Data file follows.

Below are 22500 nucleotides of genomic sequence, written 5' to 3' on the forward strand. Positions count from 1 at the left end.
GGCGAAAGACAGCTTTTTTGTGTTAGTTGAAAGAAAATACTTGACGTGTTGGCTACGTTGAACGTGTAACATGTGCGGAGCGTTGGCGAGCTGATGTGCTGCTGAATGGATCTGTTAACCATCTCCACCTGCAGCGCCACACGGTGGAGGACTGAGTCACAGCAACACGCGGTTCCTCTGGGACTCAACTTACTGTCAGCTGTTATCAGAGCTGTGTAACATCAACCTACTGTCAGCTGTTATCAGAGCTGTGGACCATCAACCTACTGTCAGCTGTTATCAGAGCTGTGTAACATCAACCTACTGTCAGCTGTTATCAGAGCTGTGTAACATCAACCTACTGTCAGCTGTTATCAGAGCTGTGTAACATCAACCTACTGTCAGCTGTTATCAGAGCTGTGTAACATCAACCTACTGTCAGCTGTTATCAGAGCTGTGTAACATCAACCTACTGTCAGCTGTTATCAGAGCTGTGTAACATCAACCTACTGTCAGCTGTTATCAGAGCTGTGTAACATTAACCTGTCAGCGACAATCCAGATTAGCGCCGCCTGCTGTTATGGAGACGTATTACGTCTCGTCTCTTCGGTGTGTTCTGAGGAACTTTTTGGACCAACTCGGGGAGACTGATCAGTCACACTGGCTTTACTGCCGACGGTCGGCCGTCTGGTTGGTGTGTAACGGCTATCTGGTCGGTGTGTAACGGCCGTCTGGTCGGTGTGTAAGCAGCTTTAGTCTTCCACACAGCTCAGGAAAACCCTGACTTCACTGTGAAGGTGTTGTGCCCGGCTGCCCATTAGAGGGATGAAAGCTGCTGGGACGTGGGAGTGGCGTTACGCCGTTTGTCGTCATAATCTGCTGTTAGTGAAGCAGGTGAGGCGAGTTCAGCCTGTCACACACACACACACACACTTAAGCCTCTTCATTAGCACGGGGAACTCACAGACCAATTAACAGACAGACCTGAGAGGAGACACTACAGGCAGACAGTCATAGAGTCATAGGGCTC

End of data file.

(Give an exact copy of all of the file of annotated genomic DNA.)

Below are 22500 nucleotides of genomic sequence, written 5' to 3' on the forward strand. Positions count from 1 at the left end.
GGCGAAAGACAGCTTTTTTGTGTTAGTTGAAAGAAAATACTTGACGTGTTGGCTACGTTGAACGTGTAACATGTGCGGAGCGTTGGCGAGCTGATGTGCTGCTGAATGGATCTGTTAACCATCTCCACCTGCAGCGCCACACGGTGGAGGACTGAGTCACAGCAACACGCGGTTCCTCTGGGACTCAACTTACTGTCAGCTGTTATCAGAGCTGTGTAACATCAACCTACTGTCAGCTGTTATCAGAGCTGTGGACCATCAACCTACTGTCAGCTGTTATCAGAGCTGTGTAACATCAACCTACTGTCAGCTGTTATCAGAGCTGTGTAACATCAACCTACTGTCAGCTGTTATCAGAGCTGTGTAACATCAACCTACTGTCAGCTGTTATCAGAGCTGTGTAACATCAACCTACTGTCAGCTGTTATCAGAGCTGTGTAACATCAACCTACTGTCAGCTGTTATCAGAGCTGTGTAACATCAACCTACTGTCAGCTGTTATCAGAGCTGTGTAACATTAACCTGTCAGCGACAATCCAGATTAGCGCCGCCTGCTGTTATGGAGACGTATTACGTCTCGTCTCTTCGGTGTGTTCTGAGGAACTTTTTGGACCAACTCGGGGAGACTGATCAGTCACACTGGCTTTACTGCCGACGGTCGGCCGTCTGGTTGGTGTGTAACGGCTATCTGGTCGGTGTGTAACGGCCGTCTGGTCGGTGTGTAAGCAGCTTTAGTCTTCCACACAGCTCAGGAAAACCCTGACTTCACTGTGAAGGTGTTGTGCCCGGCTGCCCATTAGAGGGATGAAAGCTGCTGGGACGTGGGAGTGGCGTTACGCCGTTTGTCGTCATAATCTGCTGTTAGTGAAGCAGGTGAGGCGAGTTCAGCCTGTCACACACACACACACACACTTAAGCCTCTTCATTAGCACGGGGAACTCACAGACCAATTAACAGACAGACCTGAGAGGAGACACTACAGGCAGACAGTCATAGAGTCATAGGGCTC